Thu, 14 Dec 2017 00:00:00 -0500

(Dec 14, 2017) Aside from their properties as biological dynamos, electric eels have other peculiarities; they are not true eels, but are a kind of fish - and a kind of fish that needs to breathe air. The South American predator of river bottoms can reach 40 pounds in size and deliver a fatal shock to humans.They use electricity for a number of purposes other than shocking their prey, as a navigation aid, to communicate with others of its kind and to detect unmoving prey by making its muscles twitch.Martha Foley and Curt Stager discuss the life cycle of a shocking species.(image)

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Closet nemesis: the clothes moth

Thu, 07 Dec 2017 00:00:00 -0500

(Dec 7, 2017) Keratin, the substance wool, hair, and feathers are made from, makes a pretty thin diet, but the clothes moth has been dogging humanity's closets and drawers for hundreds of years, unravelling the work of generations of knitters and weavers to feed its larvae.Martha has a personal beef with the moth and talks with Curt Stager about the life cycle of the moth, and how to fight its ruinous effects.(image)

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Bats can sing, too!

Thu, 30 Nov 2017 00:00:00 -0500

(Nov 30, 2017) Humans, birds, and whales are not the only creatures who can sing. Martha Foley and Dr. Curt Stager discuss recent research that uncovered bats also use learned songs to communicate.(image)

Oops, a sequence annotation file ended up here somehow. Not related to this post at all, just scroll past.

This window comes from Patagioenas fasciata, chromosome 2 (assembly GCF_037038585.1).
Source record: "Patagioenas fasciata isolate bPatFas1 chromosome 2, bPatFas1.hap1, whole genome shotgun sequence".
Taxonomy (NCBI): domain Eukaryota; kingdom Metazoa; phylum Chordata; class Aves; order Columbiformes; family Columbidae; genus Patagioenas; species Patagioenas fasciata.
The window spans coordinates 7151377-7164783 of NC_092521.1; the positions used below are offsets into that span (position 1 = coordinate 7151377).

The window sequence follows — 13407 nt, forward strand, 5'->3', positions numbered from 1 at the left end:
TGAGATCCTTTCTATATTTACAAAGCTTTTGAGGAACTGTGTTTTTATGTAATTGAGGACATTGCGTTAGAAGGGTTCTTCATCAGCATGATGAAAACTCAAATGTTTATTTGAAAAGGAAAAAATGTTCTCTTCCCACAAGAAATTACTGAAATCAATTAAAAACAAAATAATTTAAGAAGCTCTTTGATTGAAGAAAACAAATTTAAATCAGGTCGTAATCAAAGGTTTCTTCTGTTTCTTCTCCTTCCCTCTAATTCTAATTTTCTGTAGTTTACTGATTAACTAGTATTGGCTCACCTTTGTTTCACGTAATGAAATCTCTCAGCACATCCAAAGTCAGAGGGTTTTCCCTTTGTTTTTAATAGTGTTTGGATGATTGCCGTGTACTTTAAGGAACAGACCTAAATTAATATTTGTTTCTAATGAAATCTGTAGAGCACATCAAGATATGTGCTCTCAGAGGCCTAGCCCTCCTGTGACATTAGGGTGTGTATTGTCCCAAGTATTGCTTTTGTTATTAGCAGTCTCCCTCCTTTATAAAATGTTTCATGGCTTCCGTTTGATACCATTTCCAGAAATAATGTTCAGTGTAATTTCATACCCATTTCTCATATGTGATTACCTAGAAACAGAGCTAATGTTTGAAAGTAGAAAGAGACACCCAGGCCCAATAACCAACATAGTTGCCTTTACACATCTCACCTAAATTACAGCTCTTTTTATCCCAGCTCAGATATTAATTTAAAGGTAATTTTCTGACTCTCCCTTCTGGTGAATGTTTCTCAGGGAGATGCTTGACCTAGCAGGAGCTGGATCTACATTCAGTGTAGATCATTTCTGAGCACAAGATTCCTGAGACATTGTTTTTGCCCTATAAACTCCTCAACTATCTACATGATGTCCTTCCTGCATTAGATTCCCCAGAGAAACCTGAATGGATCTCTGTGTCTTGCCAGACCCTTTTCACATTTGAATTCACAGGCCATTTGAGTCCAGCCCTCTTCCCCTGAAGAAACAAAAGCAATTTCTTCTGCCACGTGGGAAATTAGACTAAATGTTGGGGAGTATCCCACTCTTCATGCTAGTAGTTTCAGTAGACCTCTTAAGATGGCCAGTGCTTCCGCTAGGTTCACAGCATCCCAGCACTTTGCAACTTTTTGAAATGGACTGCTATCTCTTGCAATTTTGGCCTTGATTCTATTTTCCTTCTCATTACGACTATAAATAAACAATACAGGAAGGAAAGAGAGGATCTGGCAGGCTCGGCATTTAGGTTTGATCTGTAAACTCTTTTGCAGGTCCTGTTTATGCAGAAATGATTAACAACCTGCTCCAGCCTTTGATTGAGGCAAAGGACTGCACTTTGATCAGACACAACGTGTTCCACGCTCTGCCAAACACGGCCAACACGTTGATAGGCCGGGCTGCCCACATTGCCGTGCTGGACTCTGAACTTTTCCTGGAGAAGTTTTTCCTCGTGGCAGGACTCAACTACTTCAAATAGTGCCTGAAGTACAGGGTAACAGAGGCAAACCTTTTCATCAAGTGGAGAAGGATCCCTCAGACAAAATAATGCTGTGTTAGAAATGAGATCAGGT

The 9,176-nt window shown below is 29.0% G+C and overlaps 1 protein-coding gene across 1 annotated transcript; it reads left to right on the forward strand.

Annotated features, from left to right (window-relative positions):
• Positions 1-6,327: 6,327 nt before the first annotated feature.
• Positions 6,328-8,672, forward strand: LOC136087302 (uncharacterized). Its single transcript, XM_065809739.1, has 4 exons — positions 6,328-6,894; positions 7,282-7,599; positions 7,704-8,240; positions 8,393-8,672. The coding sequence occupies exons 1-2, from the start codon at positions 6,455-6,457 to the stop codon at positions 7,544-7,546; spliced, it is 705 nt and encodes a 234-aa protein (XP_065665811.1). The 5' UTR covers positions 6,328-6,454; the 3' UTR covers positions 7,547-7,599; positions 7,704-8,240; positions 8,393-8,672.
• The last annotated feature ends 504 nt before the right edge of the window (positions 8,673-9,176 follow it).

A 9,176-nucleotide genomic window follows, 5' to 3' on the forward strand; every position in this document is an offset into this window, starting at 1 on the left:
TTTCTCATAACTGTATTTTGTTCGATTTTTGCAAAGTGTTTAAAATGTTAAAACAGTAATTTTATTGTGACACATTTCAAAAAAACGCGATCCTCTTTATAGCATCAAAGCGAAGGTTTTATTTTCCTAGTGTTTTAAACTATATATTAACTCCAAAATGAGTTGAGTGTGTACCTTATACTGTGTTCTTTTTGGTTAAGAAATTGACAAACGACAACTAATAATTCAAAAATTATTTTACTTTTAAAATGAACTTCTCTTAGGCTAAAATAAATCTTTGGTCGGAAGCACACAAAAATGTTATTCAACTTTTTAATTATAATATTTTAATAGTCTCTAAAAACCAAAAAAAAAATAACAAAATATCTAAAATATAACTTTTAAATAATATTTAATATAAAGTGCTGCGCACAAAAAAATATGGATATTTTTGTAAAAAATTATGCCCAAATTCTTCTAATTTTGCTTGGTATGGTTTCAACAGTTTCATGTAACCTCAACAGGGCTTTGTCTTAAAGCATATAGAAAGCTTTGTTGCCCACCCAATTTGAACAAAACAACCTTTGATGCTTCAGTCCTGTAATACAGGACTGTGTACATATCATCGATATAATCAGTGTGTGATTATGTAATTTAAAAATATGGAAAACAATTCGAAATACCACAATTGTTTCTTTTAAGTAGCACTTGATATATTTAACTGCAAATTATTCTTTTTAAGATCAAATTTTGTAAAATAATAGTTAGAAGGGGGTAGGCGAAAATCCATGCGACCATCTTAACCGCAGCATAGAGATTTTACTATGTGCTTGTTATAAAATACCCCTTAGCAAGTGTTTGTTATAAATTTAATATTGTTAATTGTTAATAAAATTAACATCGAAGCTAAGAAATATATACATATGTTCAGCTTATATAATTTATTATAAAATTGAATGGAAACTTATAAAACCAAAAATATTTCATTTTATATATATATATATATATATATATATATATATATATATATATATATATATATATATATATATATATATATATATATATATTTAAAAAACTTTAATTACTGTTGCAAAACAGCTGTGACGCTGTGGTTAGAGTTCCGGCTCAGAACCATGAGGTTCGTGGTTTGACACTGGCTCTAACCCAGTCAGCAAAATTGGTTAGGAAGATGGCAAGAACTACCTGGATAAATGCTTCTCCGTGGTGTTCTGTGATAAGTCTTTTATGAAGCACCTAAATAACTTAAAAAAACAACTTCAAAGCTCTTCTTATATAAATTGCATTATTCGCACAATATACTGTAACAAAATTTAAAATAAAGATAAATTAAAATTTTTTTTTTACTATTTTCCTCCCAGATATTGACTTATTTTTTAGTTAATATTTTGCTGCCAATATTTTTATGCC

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Shy and rare: the softshell turtles of Lake Champlain

Thu, 23 Nov 2017 00:00:00 -0500

(Nov 23, 2017) The eastern spiny softshell turtle is rare in the north, but a small population lives at the top of Lake Champlain. Shyer than their armored cousins, the encroachment of human activities is making it harder for them to breed.Martha Foley and Paul Smiths College naturalist Dr. Curt Stager discuss this uncommon holdover from the days of the dinosaurs.(image)

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Are there really no snakes in Ireland?

Thu, 16 Nov 2017 00:00:00 -0500

(Nov 16, 2017) Were there really no snakes in Ireland before St. Patrick showed up? Martha Foley and Dr. Curt Stager ponder this and other questions. They explained there are in fact, places with no native snakes, particularly isolated places like New Zealand and Greenland.(image)

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Where did all the seagulls come from?

Thu, 09 Nov 2017 00:00:00 -0500